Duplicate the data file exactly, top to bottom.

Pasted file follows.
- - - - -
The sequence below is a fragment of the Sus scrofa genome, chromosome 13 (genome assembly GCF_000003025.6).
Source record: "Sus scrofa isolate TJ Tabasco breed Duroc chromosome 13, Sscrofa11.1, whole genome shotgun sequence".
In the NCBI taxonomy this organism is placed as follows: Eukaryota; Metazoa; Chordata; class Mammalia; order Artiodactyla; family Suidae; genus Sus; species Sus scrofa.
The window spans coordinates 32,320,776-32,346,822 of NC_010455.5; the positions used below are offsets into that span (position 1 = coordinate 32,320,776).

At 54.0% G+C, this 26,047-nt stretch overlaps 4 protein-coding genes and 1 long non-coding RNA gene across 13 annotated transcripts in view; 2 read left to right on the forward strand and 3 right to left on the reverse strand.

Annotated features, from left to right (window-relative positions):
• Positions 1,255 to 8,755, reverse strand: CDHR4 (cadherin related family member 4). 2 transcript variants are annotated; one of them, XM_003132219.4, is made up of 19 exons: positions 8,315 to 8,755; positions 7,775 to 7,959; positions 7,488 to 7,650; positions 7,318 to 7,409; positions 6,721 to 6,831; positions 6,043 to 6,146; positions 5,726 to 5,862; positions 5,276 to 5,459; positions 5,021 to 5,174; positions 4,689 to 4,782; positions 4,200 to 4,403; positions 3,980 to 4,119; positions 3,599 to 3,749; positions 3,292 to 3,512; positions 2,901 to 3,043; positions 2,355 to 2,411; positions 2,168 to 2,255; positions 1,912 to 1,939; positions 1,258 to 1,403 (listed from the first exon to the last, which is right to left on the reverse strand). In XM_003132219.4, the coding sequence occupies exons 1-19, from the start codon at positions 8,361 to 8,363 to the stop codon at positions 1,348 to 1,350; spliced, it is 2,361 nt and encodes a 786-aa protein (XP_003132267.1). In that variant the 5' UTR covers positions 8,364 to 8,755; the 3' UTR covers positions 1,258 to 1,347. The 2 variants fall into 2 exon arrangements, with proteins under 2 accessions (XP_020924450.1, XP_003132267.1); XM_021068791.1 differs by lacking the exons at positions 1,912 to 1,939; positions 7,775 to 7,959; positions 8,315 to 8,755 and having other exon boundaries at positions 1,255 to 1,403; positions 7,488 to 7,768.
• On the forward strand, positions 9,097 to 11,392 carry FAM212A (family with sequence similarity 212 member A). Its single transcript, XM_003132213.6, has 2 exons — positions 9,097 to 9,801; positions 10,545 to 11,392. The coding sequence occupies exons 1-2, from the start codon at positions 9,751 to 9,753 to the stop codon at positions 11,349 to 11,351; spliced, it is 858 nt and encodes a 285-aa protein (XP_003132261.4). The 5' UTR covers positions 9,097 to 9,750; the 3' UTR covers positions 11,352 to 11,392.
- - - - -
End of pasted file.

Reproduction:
The sequence below is a fragment of the Sus scrofa genome, chromosome 13 (genome assembly GCF_000003025.6).
Source record: "Sus scrofa isolate TJ Tabasco breed Duroc chromosome 13, Sscrofa11.1, whole genome shotgun sequence".
In the NCBI taxonomy this organism is placed as follows: Eukaryota; Metazoa; Chordata; class Mammalia; order Artiodactyla; family Suidae; genus Sus; species Sus scrofa.
The window spans coordinates 32,320,776-32,346,822 of NC_010455.5; the positions used below are offsets into that span (position 1 = coordinate 32,320,776).

At 54.0% G+C, this 26,047-nt stretch overlaps 4 protein-coding genes and 1 long non-coding RNA gene across 13 annotated transcripts in view; 2 read left to right on the forward strand and 3 right to left on the reverse strand.

Annotated features, from left to right (window-relative positions):
• Positions 1,255 to 8,755, reverse strand: CDHR4 (cadherin related family member 4). 2 transcript variants are annotated; one of them, XM_003132219.4, is made up of 19 exons: positions 8,315 to 8,755; positions 7,775 to 7,959; positions 7,488 to 7,650; positions 7,318 to 7,409; positions 6,721 to 6,831; positions 6,043 to 6,146; positions 5,726 to 5,862; positions 5,276 to 5,459; positions 5,021 to 5,174; positions 4,689 to 4,782; positions 4,200 to 4,403; positions 3,980 to 4,119; positions 3,599 to 3,749; positions 3,292 to 3,512; positions 2,901 to 3,043; positions 2,355 to 2,411; positions 2,168 to 2,255; positions 1,912 to 1,939; positions 1,258 to 1,403 (listed from the first exon to the last, which is right to left on the reverse strand). In XM_003132219.4, the coding sequence occupies exons 1-19, from the start codon at positions 8,361 to 8,363 to the stop codon at positions 1,348 to 1,350; spliced, it is 2,361 nt and encodes a 786-aa protein (XP_003132267.1). In that variant the 5' UTR covers positions 8,364 to 8,755; the 3' UTR covers positions 1,258 to 1,347. The 2 variants fall into 2 exon arrangements, with proteins under 2 accessions (XP_020924450.1, XP_003132267.1); XM_021068791.1 differs by lacking the exons at positions 1,912 to 1,939; positions 7,775 to 7,959; positions 8,315 to 8,755 and having other exon boundaries at positions 1,255 to 1,403; positions 7,488 to 7,768.
• On the forward strand, positions 9,097 to 11,392 carry FAM212A (family with sequence similarity 212 member A). Its single transcript, XM_003132213.6, has 2 exons — positions 9,097 to 9,801; positions 10,545 to 11,392. The coding sequence occupies exons 1-2, from the start codon at positions 9,751 to 9,753 to the stop codon at positions 11,349 to 11,351; spliced, it is 858 nt and encodes a 285-aa protein (XP_003132261.4). The 5' UTR covers positions 9,097 to 9,750; the 3' UTR covers positions 11,352 to 11,392.